Moreover, these additional taxes may not even come close to solving Social Security’s fiscal problems. This is because the actuarial deficit of 2.67% is based upon the Social Security Administration’s intermediate projections, which are highly tenuous. Although these projections “reflect the Trustees’ best estimates of future experience,” the Trustees emphasize that “significant uncertainty” surrounds these projections. More importantly, the track record of these projections offers cause for serious concern. For example:
• In 2010, the Social Security Administration projected that the program’s trust fund would increase in real value through 2020. One year later in 2011, this projection was revised to 2018. One year after this, the projection was revised to 2012—or eight years earlier than estimated only two years prior. Hence, the trust fund in now projected to start declining in real value in 2013.
• The 2008 Trustees Report projected that Social Security would have $1.31 in income for every dollar it spent in 2011. The actual figure turned out to be $1.09.
• In 1977, President Carter signed a bill that increased Social Security payroll taxes and changed the formula governing benefit increases. At the signing ceremony, Carter said it “is never easy for a politically elected person to raise taxes,” but these changes “will guarantee that from 1980 to the year 2030, the Social Security funds will be sound.” As it turned out, the program’s trust fund continued to deteriorate until 1983 when President Reagan signed a bill that further increased taxes, raised the retirement age, and made other changes to keep the program solvent.
Perhaps more significantly, a recent paper in the journal Demography found that the Social Security Administration is using an antiquated method to project life expectancies, and as a result, the program “may be in a considerably more precarious position than officially thought.” For example, the study’s findings indicate that by 2031, Social Security Administration projections understate the cost to keep the program solvent by an average of $553 per taxpayer per year (in 2012 dollars). And this accounts for only one of many uncertainties in the government’s projections.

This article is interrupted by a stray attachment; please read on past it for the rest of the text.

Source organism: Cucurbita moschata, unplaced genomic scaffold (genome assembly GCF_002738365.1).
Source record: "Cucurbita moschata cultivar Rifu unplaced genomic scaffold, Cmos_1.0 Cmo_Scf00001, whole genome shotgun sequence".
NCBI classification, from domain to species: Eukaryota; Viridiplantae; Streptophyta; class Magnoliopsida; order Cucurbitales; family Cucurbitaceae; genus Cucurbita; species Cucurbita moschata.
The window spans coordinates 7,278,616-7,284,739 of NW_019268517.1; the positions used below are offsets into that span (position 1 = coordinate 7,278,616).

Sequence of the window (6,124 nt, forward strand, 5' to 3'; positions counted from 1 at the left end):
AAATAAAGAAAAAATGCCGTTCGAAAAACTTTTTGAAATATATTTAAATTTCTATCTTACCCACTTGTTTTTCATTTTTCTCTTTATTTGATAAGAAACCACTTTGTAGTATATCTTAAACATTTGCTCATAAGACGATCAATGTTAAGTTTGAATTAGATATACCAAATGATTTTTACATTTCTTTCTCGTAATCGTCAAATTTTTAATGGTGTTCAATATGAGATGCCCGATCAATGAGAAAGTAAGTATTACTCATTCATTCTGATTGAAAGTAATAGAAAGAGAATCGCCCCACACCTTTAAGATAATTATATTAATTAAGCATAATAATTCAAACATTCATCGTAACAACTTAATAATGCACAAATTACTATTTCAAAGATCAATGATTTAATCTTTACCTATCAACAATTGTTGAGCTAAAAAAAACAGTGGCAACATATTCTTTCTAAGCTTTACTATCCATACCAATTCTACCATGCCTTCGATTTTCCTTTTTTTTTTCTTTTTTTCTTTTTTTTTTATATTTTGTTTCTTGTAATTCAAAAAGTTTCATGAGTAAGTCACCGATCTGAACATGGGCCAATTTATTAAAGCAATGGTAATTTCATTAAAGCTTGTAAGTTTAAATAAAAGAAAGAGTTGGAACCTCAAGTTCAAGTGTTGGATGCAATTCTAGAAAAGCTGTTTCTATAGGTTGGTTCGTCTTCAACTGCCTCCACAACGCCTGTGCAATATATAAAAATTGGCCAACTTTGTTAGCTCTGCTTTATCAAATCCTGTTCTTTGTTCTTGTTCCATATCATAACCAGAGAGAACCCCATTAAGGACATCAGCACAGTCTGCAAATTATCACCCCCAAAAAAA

Hence, if politicians raise taxes to cover Social Security’s projected shortfalls, the actual shortfalls might be much greater, requiring yet more tax increases. This has been the repeated history of the program. In fact, when the program began, the federal government sent a brochure to workers stating that “the most you will ever pay” to fund Social Security is an annual tax of 6% on your first $3,000 of earnings. Accounting for inflation, this is a maximum tax of $1,741 per person. Yet in 2013, the maximum Social Security payroll tax is $14,099 or eight times the promised maximum. This does not include other taxes that are also levied to fund Social Security.
Buckner says there is “plenty of time to act” to fix Social Security because the trust fund won’t become insolvent until 2033. In addition to the fact that this date is subject to a great deal of uncertainty, the longer we wait to address the problem, the higher the cost will be. For instance, if we wait until 2033 to fix the program’s finances, the Social Security Administration projects that payroll taxes would need to increase by 32.8% to keep the program solvent, as opposed to 21% if we act now. This same principle applies to our national debt: the longer we fail to get it under control, the larger the problem becomes.